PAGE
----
With home prices are expected to rise around 3.5% this year, but some energy-producing states could be facing smaller gains or even an eventual decline.
You see falling energy prices are good news and bad news for housing markets on a whole. Lower energy prices keep more money in people’s pockets yes and overall increase spending power. But for states with economies that are tied to the energy sector, lower oil, gas and coal prices can bring layoffs, belt-tightening and less demand for housing.
An example is North Dakota. North Dakota is the most at risk for falling home prices according to many experts. The state’s most recent oil rush has led to a housing boom as people poured in looking for jobs. The problem now comes, because oil prices sit near 12-year lows, the boom could be fading along with job opportunities. Jobs leave, areas become de-poplulated as people move away and housing markets see more empty homes than there is demand.
Currently experts say that home prices in North Dakota are 20% overvalued, according to a report from Arch MI. It also is estimated that the could decline as much as 46% in the next two years. While that means there’s less than a 50% chance of a decline, the outlook could worsen if energy prices and employment weaken.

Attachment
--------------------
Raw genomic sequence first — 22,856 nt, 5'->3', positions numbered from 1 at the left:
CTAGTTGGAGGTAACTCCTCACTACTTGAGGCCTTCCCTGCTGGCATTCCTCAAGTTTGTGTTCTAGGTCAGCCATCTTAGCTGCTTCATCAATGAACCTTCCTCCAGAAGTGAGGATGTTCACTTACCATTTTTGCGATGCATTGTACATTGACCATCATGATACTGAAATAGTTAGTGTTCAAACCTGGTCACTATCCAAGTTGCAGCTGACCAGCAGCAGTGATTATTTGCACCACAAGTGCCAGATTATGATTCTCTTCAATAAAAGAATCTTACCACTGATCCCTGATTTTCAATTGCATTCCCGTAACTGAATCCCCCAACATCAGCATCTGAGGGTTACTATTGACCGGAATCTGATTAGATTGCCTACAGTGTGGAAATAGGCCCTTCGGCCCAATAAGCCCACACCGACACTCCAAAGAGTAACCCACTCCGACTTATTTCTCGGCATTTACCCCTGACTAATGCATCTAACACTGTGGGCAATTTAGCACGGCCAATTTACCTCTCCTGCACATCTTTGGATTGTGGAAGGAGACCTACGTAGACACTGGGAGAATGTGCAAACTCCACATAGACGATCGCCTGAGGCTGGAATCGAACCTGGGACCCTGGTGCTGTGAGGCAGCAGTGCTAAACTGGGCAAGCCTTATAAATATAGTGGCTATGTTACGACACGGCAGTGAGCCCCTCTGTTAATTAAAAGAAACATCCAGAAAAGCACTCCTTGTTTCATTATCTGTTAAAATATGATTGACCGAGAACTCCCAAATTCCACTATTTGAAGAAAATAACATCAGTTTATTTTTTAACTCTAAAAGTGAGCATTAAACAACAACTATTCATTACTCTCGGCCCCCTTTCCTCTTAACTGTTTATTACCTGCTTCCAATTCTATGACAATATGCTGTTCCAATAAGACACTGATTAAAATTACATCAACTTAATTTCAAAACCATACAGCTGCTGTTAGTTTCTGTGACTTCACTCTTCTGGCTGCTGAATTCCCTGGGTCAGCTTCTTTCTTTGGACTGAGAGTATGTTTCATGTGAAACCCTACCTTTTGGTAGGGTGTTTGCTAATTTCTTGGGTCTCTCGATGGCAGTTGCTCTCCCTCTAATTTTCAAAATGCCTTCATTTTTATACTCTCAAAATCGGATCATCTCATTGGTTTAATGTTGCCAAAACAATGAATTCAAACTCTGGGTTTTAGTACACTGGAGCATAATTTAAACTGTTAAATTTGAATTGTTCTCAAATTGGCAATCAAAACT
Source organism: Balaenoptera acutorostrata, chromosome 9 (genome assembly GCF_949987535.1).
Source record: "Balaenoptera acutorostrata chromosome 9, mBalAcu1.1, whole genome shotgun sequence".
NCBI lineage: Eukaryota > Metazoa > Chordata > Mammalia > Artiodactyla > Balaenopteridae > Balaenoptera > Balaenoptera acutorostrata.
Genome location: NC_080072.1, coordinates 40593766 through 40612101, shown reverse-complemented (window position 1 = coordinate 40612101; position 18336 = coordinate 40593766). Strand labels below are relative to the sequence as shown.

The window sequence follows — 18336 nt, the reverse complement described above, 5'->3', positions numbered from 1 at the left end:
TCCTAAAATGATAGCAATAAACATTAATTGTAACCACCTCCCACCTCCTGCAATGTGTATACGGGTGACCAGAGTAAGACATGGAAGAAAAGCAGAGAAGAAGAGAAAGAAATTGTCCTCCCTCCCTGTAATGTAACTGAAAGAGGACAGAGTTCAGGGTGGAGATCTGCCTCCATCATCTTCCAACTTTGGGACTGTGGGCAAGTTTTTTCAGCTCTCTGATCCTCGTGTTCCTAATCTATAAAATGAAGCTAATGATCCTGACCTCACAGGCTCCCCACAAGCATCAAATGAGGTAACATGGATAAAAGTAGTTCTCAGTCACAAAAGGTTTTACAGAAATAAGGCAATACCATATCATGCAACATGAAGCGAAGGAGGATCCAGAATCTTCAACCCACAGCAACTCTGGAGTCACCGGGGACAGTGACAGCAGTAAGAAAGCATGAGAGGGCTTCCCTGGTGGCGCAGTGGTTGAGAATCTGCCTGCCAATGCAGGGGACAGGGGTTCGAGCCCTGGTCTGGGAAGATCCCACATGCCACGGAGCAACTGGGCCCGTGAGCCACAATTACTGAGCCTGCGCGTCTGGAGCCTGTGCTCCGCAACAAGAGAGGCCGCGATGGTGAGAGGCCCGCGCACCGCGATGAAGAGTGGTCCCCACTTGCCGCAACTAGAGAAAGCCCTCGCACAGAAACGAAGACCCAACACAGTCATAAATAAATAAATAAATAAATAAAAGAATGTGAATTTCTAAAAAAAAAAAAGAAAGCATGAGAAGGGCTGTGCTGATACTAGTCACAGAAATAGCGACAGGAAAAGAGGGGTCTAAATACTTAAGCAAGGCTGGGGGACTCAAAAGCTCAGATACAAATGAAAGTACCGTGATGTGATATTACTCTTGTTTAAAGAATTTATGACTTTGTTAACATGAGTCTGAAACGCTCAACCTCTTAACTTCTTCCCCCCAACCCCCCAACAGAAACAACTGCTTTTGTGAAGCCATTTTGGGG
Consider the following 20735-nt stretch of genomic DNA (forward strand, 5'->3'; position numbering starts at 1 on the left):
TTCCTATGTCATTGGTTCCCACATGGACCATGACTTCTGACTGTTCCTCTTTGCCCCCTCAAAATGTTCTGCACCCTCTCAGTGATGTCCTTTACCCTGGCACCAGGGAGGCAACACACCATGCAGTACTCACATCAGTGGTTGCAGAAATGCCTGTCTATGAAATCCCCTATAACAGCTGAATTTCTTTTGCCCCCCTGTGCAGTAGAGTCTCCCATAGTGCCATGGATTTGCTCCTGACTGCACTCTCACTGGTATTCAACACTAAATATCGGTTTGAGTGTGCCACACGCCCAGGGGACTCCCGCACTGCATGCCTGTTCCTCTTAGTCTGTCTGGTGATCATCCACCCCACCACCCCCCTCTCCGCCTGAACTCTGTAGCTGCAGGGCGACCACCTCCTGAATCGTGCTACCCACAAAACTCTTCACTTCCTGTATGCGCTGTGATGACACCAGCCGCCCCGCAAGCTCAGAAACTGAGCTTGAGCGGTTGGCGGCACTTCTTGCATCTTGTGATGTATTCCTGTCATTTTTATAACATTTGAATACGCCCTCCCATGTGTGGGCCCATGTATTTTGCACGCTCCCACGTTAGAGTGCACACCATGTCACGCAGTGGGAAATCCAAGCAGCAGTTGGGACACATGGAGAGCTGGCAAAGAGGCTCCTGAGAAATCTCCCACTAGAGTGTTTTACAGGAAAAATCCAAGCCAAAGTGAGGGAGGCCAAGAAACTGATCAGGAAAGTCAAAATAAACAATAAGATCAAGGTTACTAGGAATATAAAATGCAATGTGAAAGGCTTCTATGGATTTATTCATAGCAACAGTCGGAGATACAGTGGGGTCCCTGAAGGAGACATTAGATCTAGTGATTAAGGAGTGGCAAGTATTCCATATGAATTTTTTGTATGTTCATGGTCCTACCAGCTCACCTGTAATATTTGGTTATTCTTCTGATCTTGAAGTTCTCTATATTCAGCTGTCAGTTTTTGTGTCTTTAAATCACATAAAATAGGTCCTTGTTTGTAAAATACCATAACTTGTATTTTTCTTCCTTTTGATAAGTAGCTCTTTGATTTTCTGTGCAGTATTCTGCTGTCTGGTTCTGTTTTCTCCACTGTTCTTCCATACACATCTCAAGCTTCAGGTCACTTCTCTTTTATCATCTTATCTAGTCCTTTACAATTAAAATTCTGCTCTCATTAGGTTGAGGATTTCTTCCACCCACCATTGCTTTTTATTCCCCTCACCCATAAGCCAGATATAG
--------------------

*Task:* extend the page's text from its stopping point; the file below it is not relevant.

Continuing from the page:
In addition, lower natural gas prices have put pressure on coal prices, which puts Wyoming and West Virginia’s housing markets at risk for a pullback as employment dips.Tight inventory has been a leading cause of rising home prices nationwide, the lack of supply could keep home prices from falling too much too fast if energy prices continue to drop. We could see a huge housing issue in some states. It usually takes about 15-24 months after the start of an extended decline in the oil market, most experts say, for a housing market to react.